NTIS held an information meeting 4 March 2014 that was attended by about four dozen entities. The attendees represented the interests of life insurance companies, medical researchers, fallen soldier repatriation efforts, state attorneys general, genealogists, and the financial industry. Oral presentations are archived in two batches (Batch 1 contains prepared presentations, beginning with the one by Fred Moss of RPAC, and Batch 2 continues those presentations using a court reporting system [with many transcription errors] as well as presentations from the floor that answered questions asked by the NTIS staff). Follow-up written testimony was accepted until 18 March 2014 and is also archived.

The NTIS regulations are in Interim Final Rule status. They have been published in the Federal Register. To gain access, a researcher must first apply for certification and then subscribe. BCG associate Dee Dee King, CGSM, was an early NTIS Certified Person and subscriber. She describes her experiences here.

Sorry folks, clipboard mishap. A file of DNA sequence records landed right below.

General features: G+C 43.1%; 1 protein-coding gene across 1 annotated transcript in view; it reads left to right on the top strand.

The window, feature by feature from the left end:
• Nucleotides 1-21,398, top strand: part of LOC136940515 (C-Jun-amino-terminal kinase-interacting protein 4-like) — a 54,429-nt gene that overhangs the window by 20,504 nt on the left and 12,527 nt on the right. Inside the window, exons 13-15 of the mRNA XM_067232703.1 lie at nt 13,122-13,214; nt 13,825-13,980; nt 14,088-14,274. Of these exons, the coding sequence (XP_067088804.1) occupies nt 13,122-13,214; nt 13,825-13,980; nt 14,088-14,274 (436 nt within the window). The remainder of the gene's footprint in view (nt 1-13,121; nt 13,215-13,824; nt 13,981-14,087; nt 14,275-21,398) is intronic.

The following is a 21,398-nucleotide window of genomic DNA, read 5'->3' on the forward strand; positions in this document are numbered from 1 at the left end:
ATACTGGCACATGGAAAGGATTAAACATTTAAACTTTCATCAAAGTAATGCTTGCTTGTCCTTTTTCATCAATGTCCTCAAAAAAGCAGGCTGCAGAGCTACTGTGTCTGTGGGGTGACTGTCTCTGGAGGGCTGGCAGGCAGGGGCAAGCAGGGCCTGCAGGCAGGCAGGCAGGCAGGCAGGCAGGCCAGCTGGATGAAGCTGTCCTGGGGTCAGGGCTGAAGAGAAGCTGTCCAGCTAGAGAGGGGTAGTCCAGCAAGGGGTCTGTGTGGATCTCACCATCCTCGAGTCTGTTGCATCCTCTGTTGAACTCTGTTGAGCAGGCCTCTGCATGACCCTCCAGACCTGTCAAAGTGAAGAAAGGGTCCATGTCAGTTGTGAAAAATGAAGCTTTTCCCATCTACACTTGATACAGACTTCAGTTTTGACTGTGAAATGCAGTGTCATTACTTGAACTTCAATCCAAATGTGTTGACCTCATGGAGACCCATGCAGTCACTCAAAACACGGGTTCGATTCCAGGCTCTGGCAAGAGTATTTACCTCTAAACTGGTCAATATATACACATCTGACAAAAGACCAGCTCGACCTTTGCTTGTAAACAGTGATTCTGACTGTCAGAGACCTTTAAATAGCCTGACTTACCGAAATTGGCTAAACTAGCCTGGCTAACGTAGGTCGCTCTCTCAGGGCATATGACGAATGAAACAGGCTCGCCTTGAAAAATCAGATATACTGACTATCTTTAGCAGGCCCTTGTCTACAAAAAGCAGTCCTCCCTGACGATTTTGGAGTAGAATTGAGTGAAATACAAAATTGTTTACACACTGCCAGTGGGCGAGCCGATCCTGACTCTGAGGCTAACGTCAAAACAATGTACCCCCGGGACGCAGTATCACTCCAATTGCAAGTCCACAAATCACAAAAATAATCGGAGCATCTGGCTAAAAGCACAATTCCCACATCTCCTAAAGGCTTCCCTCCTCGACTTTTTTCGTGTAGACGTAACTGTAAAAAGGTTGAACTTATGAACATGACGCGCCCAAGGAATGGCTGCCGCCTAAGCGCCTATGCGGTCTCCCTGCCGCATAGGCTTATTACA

At this time, we expect access to deaths that occurred prior to 26 March 2014 to continue as before. We expect that deaths added to the DMF after the implementation of the new regulations will be restricted. Deaths in 2014 will not be posted to the SSDI until the end of 2017.

Genealogists originally gained access to the Social Security Death Index through the Freedom of Information Act. Section 203 removed FOIA protection but the long-term repercussions of that are still unclear.